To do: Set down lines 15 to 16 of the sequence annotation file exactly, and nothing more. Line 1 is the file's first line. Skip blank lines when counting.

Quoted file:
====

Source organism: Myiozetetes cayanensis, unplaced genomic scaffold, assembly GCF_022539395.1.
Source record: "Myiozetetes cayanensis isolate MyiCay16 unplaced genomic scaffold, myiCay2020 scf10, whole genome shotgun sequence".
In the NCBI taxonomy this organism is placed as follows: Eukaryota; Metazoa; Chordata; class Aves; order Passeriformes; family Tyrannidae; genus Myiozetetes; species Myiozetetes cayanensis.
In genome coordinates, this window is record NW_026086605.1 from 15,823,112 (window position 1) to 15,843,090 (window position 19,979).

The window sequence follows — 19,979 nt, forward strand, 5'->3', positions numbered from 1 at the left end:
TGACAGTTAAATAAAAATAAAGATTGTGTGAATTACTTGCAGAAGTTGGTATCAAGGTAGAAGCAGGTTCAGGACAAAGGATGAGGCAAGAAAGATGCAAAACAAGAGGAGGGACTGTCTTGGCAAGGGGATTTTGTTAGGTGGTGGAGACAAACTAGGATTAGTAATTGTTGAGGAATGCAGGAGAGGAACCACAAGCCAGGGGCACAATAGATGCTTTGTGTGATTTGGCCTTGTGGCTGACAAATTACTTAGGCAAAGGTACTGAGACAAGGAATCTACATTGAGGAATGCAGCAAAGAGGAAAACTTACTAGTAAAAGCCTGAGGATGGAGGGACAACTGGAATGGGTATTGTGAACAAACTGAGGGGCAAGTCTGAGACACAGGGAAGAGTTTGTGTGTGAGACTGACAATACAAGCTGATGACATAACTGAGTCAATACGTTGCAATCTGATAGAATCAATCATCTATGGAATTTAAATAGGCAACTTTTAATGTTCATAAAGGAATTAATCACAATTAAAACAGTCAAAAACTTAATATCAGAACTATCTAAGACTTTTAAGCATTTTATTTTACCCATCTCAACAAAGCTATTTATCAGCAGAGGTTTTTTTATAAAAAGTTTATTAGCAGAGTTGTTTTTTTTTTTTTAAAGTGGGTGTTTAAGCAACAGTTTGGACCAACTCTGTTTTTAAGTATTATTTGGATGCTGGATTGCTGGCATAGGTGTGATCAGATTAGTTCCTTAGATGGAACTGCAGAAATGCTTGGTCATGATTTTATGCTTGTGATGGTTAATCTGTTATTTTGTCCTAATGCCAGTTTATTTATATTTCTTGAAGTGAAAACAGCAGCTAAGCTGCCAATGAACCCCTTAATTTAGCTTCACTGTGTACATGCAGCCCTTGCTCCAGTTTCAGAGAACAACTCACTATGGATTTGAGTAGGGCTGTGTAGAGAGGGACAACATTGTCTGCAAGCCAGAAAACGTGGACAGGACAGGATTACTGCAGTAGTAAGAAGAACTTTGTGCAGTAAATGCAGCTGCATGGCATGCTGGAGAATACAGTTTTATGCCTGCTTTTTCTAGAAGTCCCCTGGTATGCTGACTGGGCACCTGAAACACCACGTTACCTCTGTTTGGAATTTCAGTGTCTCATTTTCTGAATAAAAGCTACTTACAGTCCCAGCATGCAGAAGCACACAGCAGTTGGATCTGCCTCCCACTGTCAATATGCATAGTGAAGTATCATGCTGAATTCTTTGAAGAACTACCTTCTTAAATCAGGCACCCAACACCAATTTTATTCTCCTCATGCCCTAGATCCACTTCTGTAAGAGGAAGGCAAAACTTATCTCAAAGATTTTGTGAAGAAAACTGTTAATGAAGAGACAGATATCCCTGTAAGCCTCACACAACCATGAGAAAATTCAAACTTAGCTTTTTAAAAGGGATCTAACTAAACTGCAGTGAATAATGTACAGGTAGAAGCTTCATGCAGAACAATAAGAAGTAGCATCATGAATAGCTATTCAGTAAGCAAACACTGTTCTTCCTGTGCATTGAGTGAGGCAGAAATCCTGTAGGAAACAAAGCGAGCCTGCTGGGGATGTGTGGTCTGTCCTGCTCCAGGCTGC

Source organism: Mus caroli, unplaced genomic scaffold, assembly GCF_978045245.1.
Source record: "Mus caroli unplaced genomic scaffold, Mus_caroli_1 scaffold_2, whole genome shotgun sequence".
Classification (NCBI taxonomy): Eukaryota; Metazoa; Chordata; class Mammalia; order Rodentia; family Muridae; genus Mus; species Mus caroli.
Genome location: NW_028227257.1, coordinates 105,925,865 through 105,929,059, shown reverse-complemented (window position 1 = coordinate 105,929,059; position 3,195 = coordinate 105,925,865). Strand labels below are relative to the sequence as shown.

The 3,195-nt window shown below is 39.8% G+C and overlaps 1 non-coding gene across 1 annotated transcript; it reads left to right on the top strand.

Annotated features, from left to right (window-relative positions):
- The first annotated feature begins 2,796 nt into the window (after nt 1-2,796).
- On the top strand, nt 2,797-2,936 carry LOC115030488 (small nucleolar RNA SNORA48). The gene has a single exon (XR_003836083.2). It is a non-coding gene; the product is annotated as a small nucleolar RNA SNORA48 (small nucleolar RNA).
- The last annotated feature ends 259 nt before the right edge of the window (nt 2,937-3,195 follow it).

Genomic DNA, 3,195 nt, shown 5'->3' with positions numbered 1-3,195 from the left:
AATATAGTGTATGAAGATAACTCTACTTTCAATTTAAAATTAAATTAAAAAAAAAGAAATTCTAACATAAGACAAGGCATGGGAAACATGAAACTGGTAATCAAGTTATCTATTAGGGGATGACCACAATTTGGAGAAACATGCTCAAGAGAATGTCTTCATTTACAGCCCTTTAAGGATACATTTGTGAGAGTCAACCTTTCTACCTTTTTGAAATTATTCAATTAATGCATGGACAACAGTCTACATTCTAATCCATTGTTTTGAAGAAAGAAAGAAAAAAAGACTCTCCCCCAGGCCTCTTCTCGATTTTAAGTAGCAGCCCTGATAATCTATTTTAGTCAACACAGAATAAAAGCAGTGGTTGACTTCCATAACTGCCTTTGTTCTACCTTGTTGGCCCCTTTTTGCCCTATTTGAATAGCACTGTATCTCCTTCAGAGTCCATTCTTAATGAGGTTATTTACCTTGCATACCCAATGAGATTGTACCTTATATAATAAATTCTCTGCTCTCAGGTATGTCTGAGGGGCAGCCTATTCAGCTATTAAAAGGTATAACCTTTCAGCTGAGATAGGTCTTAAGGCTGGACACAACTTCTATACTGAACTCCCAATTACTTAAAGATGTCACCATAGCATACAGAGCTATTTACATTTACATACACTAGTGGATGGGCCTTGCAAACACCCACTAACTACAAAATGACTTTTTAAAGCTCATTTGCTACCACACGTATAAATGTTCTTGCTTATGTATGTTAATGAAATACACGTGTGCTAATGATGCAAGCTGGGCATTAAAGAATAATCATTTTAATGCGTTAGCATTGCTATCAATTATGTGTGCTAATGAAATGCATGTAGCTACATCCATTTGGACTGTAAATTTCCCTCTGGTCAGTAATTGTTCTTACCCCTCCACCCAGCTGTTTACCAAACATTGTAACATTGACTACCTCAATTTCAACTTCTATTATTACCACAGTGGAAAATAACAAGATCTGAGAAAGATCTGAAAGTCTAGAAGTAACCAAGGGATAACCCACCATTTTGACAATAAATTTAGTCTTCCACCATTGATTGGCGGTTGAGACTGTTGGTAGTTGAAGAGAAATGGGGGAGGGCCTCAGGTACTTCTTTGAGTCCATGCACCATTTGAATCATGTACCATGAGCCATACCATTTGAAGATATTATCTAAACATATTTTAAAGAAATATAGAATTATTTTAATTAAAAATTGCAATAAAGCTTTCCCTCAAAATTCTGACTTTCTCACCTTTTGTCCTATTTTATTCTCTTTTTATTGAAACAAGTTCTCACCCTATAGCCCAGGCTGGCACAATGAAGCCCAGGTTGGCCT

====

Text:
- The last annotated feature ends 259 nt before the right edge of the window (nt 2,937-3,195 follow it).

Genomic DNA, 3,195 nt, shown 5'->3' with positions numbered 1-3,195 from the left: